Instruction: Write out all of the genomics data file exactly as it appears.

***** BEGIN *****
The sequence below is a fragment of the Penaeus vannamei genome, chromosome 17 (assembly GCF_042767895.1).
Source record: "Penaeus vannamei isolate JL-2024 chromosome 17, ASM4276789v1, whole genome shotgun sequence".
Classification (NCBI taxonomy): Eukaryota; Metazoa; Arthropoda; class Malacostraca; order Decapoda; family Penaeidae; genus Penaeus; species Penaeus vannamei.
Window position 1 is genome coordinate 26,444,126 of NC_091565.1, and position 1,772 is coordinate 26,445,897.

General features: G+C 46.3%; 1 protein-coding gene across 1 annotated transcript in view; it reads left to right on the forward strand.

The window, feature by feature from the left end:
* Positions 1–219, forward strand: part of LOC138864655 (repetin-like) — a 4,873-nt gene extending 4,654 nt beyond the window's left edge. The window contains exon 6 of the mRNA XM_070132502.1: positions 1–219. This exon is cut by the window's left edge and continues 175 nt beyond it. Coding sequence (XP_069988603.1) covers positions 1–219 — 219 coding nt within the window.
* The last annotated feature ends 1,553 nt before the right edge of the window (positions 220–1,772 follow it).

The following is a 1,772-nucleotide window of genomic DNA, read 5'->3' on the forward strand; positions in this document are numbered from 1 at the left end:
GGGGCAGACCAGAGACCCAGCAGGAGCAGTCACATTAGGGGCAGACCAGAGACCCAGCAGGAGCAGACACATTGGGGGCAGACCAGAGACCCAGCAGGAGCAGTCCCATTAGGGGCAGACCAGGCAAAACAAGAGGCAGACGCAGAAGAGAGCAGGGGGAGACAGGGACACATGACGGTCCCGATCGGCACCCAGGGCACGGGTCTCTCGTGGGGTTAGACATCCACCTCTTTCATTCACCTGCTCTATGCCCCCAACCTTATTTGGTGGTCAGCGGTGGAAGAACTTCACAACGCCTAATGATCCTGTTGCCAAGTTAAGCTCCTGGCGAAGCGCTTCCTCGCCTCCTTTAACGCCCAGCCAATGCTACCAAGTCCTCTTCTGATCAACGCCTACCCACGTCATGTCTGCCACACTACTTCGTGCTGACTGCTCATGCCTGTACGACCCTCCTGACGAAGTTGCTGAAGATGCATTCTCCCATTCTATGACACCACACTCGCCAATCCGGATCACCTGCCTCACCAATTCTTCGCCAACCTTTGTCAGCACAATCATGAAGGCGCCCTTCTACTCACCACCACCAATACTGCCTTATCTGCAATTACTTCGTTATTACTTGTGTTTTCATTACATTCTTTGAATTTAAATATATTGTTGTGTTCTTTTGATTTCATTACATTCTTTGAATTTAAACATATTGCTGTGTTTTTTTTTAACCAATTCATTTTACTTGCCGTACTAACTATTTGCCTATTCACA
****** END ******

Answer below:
The sequence below is a fragment of the Penaeus vannamei genome, chromosome 17 (assembly GCF_042767895.1).
Source record: "Penaeus vannamei isolate JL-2024 chromosome 17, ASM4276789v1, whole genome shotgun sequence".
Classification (NCBI taxonomy): Eukaryota; Metazoa; Arthropoda; class Malacostraca; order Decapoda; family Penaeidae; genus Penaeus; species Penaeus vannamei.
Window position 1 is genome coordinate 26,444,126 of NC_091565.1, and position 1,772 is coordinate 26,445,897.

General features: G+C 46.3%; 1 protein-coding gene across 1 annotated transcript in view; it reads left to right on the forward strand.

The window, feature by feature from the left end:
* Positions 1–219, forward strand: part of LOC138864655 (repetin-like) — a 4,873-nt gene extending 4,654 nt beyond the window's left edge. The window contains exon 6 of the mRNA XM_070132502.1: positions 1–219. This exon is cut by the window's left edge and continues 175 nt beyond it. Coding sequence (XP_069988603.1) covers positions 1–219 — 219 coding nt within the window.
* The last annotated feature ends 1,553 nt before the right edge of the window (positions 220–1,772 follow it).

The following is a 1,772-nucleotide window of genomic DNA, read 5'->3' on the forward strand; positions in this document are numbered from 1 at the left end:
GGGGCAGACCAGAGACCCAGCAGGAGCAGTCACATTAGGGGCAGACCAGAGACCCAGCAGGAGCAGACACATTGGGGGCAGACCAGAGACCCAGCAGGAGCAGTCCCATTAGGGGCAGACCAGGCAAAACAAGAGGCAGACGCAGAAGAGAGCAGGGGGAGACAGGGACACATGACGGTCCCGATCGGCACCCAGGGCACGGGTCTCTCGTGGGGTTAGACATCCACCTCTTTCATTCACCTGCTCTATGCCCCCAACCTTATTTGGTGGTCAGCGGTGGAAGAACTTCACAACGCCTAATGATCCTGTTGCCAAGTTAAGCTCCTGGCGAAGCGCTTCCTCGCCTCCTTTAACGCCCAGCCAATGCTACCAAGTCCTCTTCTGATCAACGCCTACCCACGTCATGTCTGCCACACTACTTCGTGCTGACTGCTCATGCCTGTACGACCCTCCTGACGAAGTTGCTGAAGATGCATTCTCCCATTCTATGACACCACACTCGCCAATCCGGATCACCTGCCTCACCAATTCTTCGCCAACCTTTGTCAGCACAATCATGAAGGCGCCCTTCTACTCACCACCACCAATACTGCCTTATCTGCAATTACTTCGTTATTACTTGTGTTTTCATTACATTCTTTGAATTTAAATATATTGTTGTGTTCTTTTGATTTCATTACATTCTTTGAATTTAAACATATTGCTGTGTTTTTTTTTAACCAATTCATTTTACTTGCCGTACTAACTATTTGCCTATTCACA